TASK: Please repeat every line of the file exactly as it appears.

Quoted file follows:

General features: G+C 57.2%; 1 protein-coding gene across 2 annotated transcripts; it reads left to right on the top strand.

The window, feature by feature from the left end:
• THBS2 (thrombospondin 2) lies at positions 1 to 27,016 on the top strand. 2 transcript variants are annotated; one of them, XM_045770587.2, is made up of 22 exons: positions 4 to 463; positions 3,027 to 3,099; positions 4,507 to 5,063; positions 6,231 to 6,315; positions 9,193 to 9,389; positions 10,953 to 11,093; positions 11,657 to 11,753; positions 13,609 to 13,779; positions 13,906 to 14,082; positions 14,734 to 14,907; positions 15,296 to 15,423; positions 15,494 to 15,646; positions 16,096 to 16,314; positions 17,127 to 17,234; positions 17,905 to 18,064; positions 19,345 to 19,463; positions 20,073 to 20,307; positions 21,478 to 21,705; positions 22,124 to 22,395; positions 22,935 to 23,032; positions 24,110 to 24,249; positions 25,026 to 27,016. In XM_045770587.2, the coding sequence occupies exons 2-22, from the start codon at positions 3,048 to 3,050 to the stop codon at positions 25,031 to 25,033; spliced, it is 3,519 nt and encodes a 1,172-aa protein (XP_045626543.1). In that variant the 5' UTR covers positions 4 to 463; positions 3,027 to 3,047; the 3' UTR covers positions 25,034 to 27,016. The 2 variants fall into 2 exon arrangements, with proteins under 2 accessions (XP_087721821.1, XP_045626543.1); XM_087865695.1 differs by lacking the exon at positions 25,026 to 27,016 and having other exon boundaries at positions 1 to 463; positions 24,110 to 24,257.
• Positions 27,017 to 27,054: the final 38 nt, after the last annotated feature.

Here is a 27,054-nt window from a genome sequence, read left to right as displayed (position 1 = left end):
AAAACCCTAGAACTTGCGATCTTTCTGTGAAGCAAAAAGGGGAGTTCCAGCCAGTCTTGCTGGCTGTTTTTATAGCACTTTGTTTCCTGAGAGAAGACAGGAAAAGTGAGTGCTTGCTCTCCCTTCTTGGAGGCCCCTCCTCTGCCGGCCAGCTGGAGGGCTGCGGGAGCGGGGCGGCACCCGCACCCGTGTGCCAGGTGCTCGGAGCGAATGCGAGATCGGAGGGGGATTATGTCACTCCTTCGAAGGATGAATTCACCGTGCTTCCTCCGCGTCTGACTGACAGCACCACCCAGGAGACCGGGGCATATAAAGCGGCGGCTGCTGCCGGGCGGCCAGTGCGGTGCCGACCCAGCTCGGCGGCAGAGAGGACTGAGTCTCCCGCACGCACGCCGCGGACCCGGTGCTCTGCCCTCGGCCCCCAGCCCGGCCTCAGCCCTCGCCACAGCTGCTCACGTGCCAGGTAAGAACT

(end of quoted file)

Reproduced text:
General features: G+C 57.2%; 1 protein-coding gene across 2 annotated transcripts; it reads left to right on the top strand.

The window, feature by feature from the left end:
• THBS2 (thrombospondin 2) lies at positions 1 to 27,016 on the top strand. 2 transcript variants are annotated; one of them, XM_045770587.2, is made up of 22 exons: positions 4 to 463; positions 3,027 to 3,099; positions 4,507 to 5,063; positions 6,231 to 6,315; positions 9,193 to 9,389; positions 10,953 to 11,093; positions 11,657 to 11,753; positions 13,609 to 13,779; positions 13,906 to 14,082; positions 14,734 to 14,907; positions 15,296 to 15,423; positions 15,494 to 15,646; positions 16,096 to 16,314; positions 17,127 to 17,234; positions 17,905 to 18,064; positions 19,345 to 19,463; positions 20,073 to 20,307; positions 21,478 to 21,705; positions 22,124 to 22,395; positions 22,935 to 23,032; positions 24,110 to 24,249; positions 25,026 to 27,016. In XM_045770587.2, the coding sequence occupies exons 2-22, from the start codon at positions 3,048 to 3,050 to the stop codon at positions 25,031 to 25,033; spliced, it is 3,519 nt and encodes a 1,172-aa protein (XP_045626543.1). In that variant the 5' UTR covers positions 4 to 463; positions 3,027 to 3,047; the 3' UTR covers positions 25,034 to 27,016. The 2 variants fall into 2 exon arrangements, with proteins under 2 accessions (XP_087721821.1, XP_045626543.1); XM_087865695.1 differs by lacking the exon at positions 25,026 to 27,016 and having other exon boundaries at positions 1 to 463; positions 24,110 to 24,257.
• Positions 27,017 to 27,054: the final 38 nt, after the last annotated feature.

Here is a 27,054-nt window from a genome sequence, read left to right as displayed (position 1 = left end):
AAAACCCTAGAACTTGCGATCTTTCTGTGAAGCAAAAAGGGGAGTTCCAGCCAGTCTTGCTGGCTGTTTTTATAGCACTTTGTTTCCTGAGAGAAGACAGGAAAAGTGAGTGCTTGCTCTCCCTTCTTGGAGGCCCCTCCTCTGCCGGCCAGCTGGAGGGCTGCGGGAGCGGGGCGGCACCCGCACCCGTGTGCCAGGTGCTCGGAGCGAATGCGAGATCGGAGGGGGATTATGTCACTCCTTCGAAGGATGAATTCACCGTGCTTCCTCCGCGTCTGACTGACAGCACCACCCAGGAGACCGGGGCATATAAAGCGGCGGCTGCTGCCGGGCGGCCAGTGCGGTGCCGACCCAGCTCGGCGGCAGAGAGGACTGAGTCTCCCGCACGCACGCCGCGGACCCGGTGCTCTGCCCTCGGCCCCCAGCCCGGCCTCAGCCCTCGCCACAGCTGCTCACGTGCCAGGTAAGAACT